Minneapolis-based developer Ryan Companies US Inc. has begun early planning for a new office tower in downtown Minneapolis. "We have begun initial planning for what we believe will be our next downtown office tower at the corner of Eighth Street and Marquette Avenue," said Rick Collins, vice president of development for Ryan. The site is home to the TCF Bank Building, 801 Marquette Ave.
Ryan paid $8 million for the building last November. The building's footprint is four-fifths of an acre, per Hennepin County property tax records. But the project is still a long-range proposition and would probably not open until 2011 - at the earliest.
"I think it's unlikely that we'd break ground any earlier than the next 24 months, and it's probably a two-year delivery, so it's probably four years out at a reasonable minimum," Collins said.
The site is kitty-corner from IDS Center, which is considered to be the heart of downtown Minneapolis. Ryan effectively controls the entire downtown block containing the TCF Bank Building. The company paid $28 million in June 2005 for the adjacent TCF Tower. Last month, Ryan and partner Ralph Burnet closed on the purchase of the Foshay Tower, which will be redeveloped into a W Hotel. Ryan is currently renovating the common areas of the Class B TCF Tower, which Collins said will stay put. Collins said it remains too early to talk about the potential square footage of the new tower.
"We're still considering whether it's an office-only building, or whether it might have some other components," Collins said.
Still, Ryan's early planning constitutes the most concrete plan to date for a major new office tower in downtown Minneapolis. Finance and Commerce recently reported that developer Larry Abdo has a contract to purchase 1016 Marquette Ave. and develop a small boutique office building with 48,000 square feet of space.
While new suburban office construction is under way, downtown Minneapolis has the highest vacancy in the market outside of downtown St. Paul. The most recent market data from United Properties shows an overall direct office vacancy rate of 16.8 percent in downtown Minneapolis, but Class A space is the tightest with a direct vacancy rate of 14.3 percent. Market observers generally consider 10 percent vacancy to be equilibrium in the market. As the rate approaches 10 percent, that's when developers start rolling up their sleeves. But the general consensus is that the market is not quite ready for new downtown development.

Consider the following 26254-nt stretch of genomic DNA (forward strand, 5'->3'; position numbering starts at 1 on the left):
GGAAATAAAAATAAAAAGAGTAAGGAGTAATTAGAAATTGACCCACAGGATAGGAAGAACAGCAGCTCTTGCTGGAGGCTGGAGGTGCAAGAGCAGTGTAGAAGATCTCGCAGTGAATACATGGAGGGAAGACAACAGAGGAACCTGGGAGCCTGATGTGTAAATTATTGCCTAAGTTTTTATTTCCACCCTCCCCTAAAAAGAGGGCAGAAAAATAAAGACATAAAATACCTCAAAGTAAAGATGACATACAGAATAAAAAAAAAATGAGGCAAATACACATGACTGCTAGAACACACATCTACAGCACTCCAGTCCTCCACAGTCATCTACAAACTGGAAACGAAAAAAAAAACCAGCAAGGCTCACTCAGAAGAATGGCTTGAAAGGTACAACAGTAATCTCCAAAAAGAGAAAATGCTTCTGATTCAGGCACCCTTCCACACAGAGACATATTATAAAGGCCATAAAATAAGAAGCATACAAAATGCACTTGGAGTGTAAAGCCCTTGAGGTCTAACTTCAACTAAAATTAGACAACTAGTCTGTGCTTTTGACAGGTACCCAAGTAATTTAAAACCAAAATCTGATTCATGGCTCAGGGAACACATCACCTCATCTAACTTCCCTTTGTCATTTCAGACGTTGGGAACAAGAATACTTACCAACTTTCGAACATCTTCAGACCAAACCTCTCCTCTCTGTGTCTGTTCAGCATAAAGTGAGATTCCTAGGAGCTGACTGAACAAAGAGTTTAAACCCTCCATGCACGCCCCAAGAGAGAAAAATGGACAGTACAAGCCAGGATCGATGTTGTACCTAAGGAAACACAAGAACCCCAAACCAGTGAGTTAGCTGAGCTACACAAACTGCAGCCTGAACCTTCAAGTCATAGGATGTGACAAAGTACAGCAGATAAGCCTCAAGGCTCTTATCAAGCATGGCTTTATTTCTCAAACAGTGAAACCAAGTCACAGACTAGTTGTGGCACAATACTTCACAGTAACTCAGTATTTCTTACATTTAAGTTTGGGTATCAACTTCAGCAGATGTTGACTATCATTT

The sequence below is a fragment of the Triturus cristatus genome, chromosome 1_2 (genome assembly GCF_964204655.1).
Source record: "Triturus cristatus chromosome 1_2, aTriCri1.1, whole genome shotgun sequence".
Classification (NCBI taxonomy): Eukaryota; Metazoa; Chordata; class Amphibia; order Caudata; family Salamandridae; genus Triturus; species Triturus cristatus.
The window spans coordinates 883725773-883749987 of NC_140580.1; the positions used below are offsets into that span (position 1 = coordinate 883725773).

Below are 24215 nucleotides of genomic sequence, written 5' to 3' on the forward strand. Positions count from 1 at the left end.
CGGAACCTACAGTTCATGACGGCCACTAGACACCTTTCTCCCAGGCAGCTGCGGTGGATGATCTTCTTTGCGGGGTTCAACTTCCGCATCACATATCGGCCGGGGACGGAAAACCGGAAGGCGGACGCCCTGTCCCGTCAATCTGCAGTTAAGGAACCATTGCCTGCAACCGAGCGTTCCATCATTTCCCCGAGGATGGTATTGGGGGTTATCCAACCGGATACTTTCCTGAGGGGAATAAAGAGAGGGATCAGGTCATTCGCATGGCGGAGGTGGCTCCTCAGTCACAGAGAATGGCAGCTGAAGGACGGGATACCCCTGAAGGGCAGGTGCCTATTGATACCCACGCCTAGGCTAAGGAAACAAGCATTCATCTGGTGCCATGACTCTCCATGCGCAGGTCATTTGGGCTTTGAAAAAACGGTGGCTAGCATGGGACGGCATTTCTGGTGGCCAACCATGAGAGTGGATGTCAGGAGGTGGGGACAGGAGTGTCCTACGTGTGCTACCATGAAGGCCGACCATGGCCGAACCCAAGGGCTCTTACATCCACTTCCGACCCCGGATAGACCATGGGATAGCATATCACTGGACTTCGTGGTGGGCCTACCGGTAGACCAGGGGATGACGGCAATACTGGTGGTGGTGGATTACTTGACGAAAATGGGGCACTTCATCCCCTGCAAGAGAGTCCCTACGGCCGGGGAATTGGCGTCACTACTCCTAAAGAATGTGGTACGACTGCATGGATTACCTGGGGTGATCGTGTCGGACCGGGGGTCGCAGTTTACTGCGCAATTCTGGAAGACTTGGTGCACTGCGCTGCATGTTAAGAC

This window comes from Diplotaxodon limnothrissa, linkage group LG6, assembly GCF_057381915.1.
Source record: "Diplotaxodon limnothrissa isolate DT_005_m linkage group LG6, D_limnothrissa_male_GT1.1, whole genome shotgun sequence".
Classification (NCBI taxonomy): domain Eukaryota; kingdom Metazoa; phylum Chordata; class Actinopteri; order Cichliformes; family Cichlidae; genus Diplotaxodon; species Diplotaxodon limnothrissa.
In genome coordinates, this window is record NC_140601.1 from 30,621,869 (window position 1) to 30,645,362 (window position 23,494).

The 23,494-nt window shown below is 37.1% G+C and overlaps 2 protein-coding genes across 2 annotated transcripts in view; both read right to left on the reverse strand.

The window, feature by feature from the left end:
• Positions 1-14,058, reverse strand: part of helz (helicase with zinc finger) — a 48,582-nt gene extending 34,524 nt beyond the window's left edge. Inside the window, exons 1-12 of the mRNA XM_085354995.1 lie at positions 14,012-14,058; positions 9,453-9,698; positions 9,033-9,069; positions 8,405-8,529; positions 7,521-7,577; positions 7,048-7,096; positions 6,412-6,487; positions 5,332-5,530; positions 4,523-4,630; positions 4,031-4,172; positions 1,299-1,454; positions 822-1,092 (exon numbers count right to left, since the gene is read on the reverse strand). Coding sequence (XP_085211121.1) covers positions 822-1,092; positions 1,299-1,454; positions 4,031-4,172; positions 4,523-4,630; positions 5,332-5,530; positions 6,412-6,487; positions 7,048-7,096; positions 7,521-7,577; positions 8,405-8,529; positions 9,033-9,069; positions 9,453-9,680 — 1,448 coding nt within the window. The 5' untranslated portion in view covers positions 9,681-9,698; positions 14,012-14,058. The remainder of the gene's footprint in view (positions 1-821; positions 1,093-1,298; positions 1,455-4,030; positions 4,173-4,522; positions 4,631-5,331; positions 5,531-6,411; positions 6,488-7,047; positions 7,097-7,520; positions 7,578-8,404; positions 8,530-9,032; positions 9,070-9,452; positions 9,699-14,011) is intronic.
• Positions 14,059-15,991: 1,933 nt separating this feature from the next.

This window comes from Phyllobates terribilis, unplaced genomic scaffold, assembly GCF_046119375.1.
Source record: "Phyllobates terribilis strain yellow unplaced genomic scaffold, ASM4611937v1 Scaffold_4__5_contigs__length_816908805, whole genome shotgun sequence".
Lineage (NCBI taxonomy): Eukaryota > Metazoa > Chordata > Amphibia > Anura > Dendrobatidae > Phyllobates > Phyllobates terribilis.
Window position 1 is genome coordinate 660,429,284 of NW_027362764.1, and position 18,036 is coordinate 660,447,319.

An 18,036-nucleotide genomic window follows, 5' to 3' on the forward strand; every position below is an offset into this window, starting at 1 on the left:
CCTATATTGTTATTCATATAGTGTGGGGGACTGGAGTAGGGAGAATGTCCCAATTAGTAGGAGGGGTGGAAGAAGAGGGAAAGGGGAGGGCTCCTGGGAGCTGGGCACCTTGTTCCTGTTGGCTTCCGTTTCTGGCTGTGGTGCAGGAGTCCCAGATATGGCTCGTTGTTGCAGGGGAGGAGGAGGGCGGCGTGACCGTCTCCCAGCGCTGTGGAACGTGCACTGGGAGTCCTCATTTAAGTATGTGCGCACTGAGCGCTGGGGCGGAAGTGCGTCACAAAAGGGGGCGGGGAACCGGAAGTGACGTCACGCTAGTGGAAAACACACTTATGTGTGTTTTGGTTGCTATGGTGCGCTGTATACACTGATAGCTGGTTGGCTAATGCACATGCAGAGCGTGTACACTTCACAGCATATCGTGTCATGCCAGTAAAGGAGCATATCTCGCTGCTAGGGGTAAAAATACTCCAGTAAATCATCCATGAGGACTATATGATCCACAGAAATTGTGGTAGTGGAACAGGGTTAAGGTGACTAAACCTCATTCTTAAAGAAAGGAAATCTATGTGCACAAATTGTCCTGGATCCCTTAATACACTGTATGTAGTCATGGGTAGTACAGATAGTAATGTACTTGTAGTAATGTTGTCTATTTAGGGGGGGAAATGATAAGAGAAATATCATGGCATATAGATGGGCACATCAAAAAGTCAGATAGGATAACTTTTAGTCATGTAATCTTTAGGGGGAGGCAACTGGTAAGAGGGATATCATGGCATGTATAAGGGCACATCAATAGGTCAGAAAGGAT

"The market's coming back a little bit from a vacancy standpoint and from a rental rate standpoint, but the cost for new construction is going to be X, which means to be able to pay for the cost of constructing a new building, rental rates need to be Y. And rental rates aren't at Y yet," said Brent Erickson, a vice president with United Properties. "Right now there just isn't the number of large tenants who have leases expiring in the next few years who could be anchors or co-anchors of a new building," Erickson said.
The likely development suspects concur. "We have three sites downtown that we own outright, all three of which have certain aspects that make them attractive for residential or office or hotel or some combination thereof," said Dave Menke, vice president of development with Opus Northwest. Two of those Opus sites are at the north end of Nicollet Mall. One site has a surface parking lot across from the central Minneapolis Public Library, while the other is the so-called "Powers Block," once home to the Powers Department Store. Opus also owns a site at 701 Third Ave. S. that measures just over an acre and sits on the same block as the Accenture Tower.
"I think office continues to remain fairly soft. There isn't any real immediate demand or market to support that kind of development," Menke said. Menke noted that Opus is also interested in future downtown residential projects; Opus was part of the team that developed Grant Park and The Carlyle. Houston-based Hines Interests is another major player in the downtown Minneapolis market. "We are a developer, so we're always interested in looking at opportunities to put together a new development. As to the when, that's probably anybody's guess at this point in time," said Bob Pfefferle, marketing manager with the local office of Hines. "I think we're a ways off yet before we get to that point that economics justify new construction."
Hines is developing Twinsville, a project that will be anchored by a new baseball stadium and could include potential office development.
"We are and have seen some unsolicited interest from some suburban users around the Twinsville site as part of a mixed-use development," Pfefferle said. "That's relatively new. " Pfefferle said the inquiries came from "larger users."
Hines is also part of the development team at The Nicollet, a planned downtown condo tower. There's been some speculation in downtown real estate circles that the project could go commercial instead, but Pfefferle dismisses those rumors. "We're still committed to making that a residential project," he said.